Every day I meet people who are living life to make sure they don’t mess up. Get better grades. Don’t fail that test. Don’t make the wrong move as a friend, employee, romantic partner, or business owner.
Living in fear of making a mistake is theft of happiness, fulfillment, and success.
It’s like Irish tap dancing. In Irish tap dancing competitions, you start with a 100% score. Every tap that is off time or missed you lose points from your 100% score. Imagine living life like this: always trying to not screw up. It’s the opposite of American tap dancing where you are judged based not on how you mess up but how well you do—your form, style, beats, and creativity.
Living in fear doesn’t work. You’ll never be good enough, strong enough, successful enough. The results are utterly destructive because you spend your entire day trying to stay between the lines, dreading that you might mess up. It is the killer of creativity, the enemy of calculated risk, a complete energy detractor leaving you with nothing but a brain immersed in negativity because you are always trying to avoid “bad things.”
Going into the unknown can be intimidating, but at some point, you have to jump!
So, here’s three things to keep in mind if you want to take the plunge:
1. Do things afraid.
You can’t let fear control you. Get angry or run from fear, and it won’t help. Face fear.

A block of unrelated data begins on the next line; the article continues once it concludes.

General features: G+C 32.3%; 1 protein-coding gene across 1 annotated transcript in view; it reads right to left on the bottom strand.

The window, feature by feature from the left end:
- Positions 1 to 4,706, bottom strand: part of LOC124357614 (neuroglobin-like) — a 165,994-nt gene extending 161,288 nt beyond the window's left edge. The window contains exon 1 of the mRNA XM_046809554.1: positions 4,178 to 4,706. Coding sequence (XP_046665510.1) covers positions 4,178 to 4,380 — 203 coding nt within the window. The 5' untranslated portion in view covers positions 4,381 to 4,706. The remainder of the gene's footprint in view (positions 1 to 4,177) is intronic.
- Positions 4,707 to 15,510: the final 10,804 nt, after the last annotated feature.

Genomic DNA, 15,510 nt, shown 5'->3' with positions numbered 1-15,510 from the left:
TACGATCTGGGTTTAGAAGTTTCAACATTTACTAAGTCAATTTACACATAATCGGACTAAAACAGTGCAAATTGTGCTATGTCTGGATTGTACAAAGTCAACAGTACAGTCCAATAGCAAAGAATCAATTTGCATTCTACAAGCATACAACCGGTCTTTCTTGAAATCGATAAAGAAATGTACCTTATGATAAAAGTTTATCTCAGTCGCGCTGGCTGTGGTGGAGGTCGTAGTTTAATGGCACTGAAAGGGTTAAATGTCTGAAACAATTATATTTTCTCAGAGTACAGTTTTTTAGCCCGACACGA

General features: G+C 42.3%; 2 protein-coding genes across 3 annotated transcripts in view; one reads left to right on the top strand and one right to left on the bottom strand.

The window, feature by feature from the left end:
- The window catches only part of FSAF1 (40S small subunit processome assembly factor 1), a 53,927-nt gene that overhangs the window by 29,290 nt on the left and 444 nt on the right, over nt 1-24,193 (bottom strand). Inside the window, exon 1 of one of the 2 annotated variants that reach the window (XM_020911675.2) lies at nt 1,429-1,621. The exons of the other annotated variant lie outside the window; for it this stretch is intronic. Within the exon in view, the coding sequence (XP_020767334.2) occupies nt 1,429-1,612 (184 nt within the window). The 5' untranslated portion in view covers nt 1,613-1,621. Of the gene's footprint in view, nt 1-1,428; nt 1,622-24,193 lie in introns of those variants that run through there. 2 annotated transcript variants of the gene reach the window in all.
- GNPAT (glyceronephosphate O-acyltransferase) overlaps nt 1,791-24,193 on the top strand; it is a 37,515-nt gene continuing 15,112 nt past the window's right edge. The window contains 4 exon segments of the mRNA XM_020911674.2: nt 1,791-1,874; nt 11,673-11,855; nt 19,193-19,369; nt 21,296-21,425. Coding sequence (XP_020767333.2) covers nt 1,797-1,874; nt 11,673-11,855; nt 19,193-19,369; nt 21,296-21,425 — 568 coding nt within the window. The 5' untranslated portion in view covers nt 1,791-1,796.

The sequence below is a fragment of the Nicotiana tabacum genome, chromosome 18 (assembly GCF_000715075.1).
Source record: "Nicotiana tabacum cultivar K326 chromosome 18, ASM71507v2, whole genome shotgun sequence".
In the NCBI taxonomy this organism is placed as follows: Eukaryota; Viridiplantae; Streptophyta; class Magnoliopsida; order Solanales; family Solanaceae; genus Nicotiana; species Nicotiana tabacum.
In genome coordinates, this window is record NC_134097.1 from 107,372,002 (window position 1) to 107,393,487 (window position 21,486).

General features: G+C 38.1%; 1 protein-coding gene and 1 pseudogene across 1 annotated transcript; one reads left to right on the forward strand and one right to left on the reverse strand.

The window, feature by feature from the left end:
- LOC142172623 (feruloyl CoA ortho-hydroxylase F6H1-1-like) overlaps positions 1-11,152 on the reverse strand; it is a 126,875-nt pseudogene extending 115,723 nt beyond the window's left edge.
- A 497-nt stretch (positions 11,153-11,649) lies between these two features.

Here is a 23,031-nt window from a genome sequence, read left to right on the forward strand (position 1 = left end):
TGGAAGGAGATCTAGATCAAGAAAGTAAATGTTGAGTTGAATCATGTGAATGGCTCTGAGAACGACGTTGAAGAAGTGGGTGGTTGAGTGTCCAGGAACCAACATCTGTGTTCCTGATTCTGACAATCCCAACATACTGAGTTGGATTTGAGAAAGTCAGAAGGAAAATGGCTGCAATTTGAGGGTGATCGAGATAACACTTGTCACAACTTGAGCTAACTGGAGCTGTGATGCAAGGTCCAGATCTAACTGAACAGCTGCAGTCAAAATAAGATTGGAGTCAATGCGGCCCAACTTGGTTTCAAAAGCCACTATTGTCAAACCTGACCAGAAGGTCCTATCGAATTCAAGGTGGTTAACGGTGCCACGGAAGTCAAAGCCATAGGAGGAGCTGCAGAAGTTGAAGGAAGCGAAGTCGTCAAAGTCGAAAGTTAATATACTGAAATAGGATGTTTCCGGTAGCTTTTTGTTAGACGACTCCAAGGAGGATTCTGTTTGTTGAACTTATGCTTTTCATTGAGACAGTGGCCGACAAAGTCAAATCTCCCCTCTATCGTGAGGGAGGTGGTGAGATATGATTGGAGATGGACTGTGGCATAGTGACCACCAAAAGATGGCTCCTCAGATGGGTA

When I got married at age 21, I felt like a baby trying to drive a car. My wife got pregnant on our honeymoon, and we had four kids in just over four years. We took a risk marrying before either one of us knew what the heck we were doing.
Like getting married early and having kids, you may never feel like you’re ever ready. Take the plunge or you’ll never get to play in the pool.
Some days I will ask myself, What am I going to do today that makes me afraid? Maybe you can do something as small as taking a new way home from work or as intense as launching a new product that’s so novel you have no idea if the world is going to love it.
In my day to day, if I hold back and let fear control me, failure would be a certainty—not just a possibility. If a gymnast doesn’t go all-out when they jump, laying their body on the line, they will fall and are, in fact, more likely to hurt themselves. If you seize up in the pool, you’ll drown. You’re already in the water.